The British came up with the VX killer brew in the early 1950s. While VX gas is one of the most dangerous chemicals ever created, it presented tactical challenges. It is a double edge sword. The same wind used to disperse the agent can suddenly change and blow the chemical back on the aggressors. It is also difficult to use in the field because VX needs to be ‘fresh’. The ‘freshness’ challenge, however, drove the development of binary weapons, where the last ingredient is added as the weapon is in the air on its way to a target. The last issue is strategic. If a country decides to unleash VX against another, the recipient country is likely to morph into a raging monster and launch everything it has, including nuclear, weapons at the aggressor. Hum-mm, thank goodness for sobering thoughts.

GB, also called Sarin, is another super-pesticide that was actually developed in Germany in 1938 for use as a bug killer. Where VX is very viscous, GB is highly volatile but it kills in a similar fashion. GB’s good news is that its volatility means it does not hang around very long after an attack, VX, on the other hand, clings to surfaces and, depending upon weather conditions, may be toxic for days. Sarin (GB) was used twice in Japan recently by a terrorist group. Sarin was released in 1994, in a neighborhood, and again in 1995, in a subway.  Like VX, GB has no color or odor. Unlike VX, GB could be released into the water supply adding another dimension to its tactical uses. Strategically, GB carries the same liability as VX. Isn’t it nice to know we are just big insects in the game of geo-politics?

People are, in general, terrified of nuclear war. Pictures from Hiroshima and Nagasaki, with the negative images of children picking flowers engraved forever on adjoining walls, haunt us. Moving films allowed people to witness the awe and power released during nuclear and thermonuclear events. Because of extensive multi-media coverage, the hue and cry of outrage and the demand to ban ‘nukes’ echoed around the world. Not so with chemical agents and nerve agent brews, yet this class of weapon is at least as dastardly and its use at least as dishonorable. We say little about the people who coughed their lungs out and died as a result of mustard gas or convulsed to death in their own waste. Chemical agents will not feel real until, like the nuclear story, the populace can view the event or the aftermath. For the most part, the population is shielded from actually seeing the horror of chemical weapons by the government and a news media unwilling to deal with the righteous indignation that would follow. There are some pictures[3] but mostly chemical agent effects are masked in medical jargon and descriptive narrative.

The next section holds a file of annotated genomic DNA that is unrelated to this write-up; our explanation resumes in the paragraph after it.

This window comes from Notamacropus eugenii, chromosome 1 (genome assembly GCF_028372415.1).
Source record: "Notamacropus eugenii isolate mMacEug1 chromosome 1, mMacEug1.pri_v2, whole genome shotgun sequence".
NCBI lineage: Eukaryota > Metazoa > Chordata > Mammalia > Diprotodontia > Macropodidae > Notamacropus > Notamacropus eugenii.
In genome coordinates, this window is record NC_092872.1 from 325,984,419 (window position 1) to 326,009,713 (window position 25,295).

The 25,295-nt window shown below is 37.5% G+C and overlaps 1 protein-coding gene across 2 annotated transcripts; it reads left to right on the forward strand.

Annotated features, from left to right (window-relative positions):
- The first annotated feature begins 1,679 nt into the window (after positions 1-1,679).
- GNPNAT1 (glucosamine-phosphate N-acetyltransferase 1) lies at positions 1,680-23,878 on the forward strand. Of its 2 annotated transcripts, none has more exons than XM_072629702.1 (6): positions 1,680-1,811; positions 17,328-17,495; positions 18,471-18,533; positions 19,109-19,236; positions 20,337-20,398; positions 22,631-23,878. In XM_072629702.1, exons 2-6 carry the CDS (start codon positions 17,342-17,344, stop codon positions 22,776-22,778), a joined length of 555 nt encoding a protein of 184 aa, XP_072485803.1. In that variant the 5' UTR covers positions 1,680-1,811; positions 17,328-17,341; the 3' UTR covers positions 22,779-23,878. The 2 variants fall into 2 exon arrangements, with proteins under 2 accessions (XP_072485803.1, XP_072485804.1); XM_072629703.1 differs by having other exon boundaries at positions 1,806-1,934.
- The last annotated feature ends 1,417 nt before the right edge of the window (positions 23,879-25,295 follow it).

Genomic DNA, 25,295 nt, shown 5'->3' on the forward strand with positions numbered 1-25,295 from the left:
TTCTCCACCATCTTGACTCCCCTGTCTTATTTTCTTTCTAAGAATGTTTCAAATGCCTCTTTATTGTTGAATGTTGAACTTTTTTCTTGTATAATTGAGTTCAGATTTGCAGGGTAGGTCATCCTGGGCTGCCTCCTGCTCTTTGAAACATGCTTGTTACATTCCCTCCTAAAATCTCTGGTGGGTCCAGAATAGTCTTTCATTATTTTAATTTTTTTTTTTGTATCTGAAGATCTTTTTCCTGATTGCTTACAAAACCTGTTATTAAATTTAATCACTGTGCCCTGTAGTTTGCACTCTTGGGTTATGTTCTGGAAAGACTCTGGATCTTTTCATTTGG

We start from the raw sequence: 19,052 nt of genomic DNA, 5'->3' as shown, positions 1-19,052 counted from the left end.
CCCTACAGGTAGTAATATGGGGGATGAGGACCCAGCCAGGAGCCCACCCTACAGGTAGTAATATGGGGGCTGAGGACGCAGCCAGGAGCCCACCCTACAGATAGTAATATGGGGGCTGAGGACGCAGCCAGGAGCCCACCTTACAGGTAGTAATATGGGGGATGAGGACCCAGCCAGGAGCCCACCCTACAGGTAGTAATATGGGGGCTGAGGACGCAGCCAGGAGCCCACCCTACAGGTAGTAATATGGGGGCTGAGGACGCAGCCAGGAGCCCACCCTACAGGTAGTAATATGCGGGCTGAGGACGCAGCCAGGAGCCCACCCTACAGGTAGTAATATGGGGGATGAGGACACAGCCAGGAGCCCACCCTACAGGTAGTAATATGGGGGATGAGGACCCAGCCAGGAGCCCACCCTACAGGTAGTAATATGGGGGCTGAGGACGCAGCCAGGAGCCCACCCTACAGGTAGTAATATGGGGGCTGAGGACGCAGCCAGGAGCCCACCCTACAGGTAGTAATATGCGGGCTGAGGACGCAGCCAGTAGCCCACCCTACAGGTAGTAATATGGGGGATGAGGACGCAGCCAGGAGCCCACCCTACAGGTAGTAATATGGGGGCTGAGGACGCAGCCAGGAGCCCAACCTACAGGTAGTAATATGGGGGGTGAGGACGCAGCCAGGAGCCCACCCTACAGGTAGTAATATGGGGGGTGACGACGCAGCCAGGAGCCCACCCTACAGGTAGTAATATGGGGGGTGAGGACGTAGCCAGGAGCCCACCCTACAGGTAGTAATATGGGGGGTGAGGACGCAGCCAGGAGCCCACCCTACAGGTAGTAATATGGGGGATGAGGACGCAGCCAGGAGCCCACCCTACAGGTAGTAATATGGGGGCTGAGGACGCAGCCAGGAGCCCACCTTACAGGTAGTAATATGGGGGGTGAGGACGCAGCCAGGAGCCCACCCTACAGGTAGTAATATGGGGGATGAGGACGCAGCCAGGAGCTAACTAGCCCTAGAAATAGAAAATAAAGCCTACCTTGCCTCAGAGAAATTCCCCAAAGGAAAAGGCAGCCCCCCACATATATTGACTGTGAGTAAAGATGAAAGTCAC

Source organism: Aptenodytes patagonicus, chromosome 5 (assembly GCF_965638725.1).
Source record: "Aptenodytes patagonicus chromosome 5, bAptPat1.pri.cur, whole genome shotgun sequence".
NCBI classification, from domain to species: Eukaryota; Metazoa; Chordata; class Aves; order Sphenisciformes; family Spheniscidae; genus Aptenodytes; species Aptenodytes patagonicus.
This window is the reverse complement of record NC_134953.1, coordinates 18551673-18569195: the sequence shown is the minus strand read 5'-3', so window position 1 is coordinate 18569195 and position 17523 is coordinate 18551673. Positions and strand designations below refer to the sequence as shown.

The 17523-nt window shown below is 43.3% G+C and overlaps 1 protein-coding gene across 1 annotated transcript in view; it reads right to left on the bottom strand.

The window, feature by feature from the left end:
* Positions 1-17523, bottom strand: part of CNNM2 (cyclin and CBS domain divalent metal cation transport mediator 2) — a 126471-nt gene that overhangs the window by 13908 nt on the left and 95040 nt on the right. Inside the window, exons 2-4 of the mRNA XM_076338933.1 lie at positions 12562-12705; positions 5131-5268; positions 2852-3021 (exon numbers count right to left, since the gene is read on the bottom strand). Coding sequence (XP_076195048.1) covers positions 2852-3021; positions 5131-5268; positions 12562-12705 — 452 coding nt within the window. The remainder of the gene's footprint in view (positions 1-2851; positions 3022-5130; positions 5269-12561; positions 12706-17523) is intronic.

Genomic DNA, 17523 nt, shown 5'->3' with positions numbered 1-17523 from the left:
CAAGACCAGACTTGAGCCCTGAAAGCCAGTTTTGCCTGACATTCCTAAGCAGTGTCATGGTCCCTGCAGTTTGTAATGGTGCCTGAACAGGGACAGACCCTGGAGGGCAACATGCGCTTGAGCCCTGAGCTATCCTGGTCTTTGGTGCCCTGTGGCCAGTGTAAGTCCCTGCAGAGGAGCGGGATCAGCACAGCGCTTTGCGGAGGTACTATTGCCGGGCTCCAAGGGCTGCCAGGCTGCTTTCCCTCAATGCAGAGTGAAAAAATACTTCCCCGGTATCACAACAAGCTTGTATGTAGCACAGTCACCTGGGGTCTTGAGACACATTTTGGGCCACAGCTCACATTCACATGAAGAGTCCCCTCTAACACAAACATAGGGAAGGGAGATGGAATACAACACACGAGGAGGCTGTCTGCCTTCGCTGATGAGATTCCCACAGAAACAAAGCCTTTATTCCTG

As a Johnston Atoll newbie, I went through the indoctrination on nerve agents. My mask was fitted and calibrated using iso amyl acetate, a chemical that releases a pungent banana fragrance. Lists of symptoms were discussed during movies showing doctors rescuing exposed chimpanzees. Two syringes were provided. Each needle was to be plunged deep into my thigh, one following another at some interval of time, in the event I experienced more than two or three symptoms. The atropine and anti-convulsing potion in the syringe bought time in the event the nerve agents escaped containment. Silly me! The mask, the syringes filled with atropine and an anti-convulsing medication were, primarily, a placebo. Oh yes, what of those chimpanzees brought back from death? They required an atropine injection directly into the heart, which is what a human would also require to survive even a little while.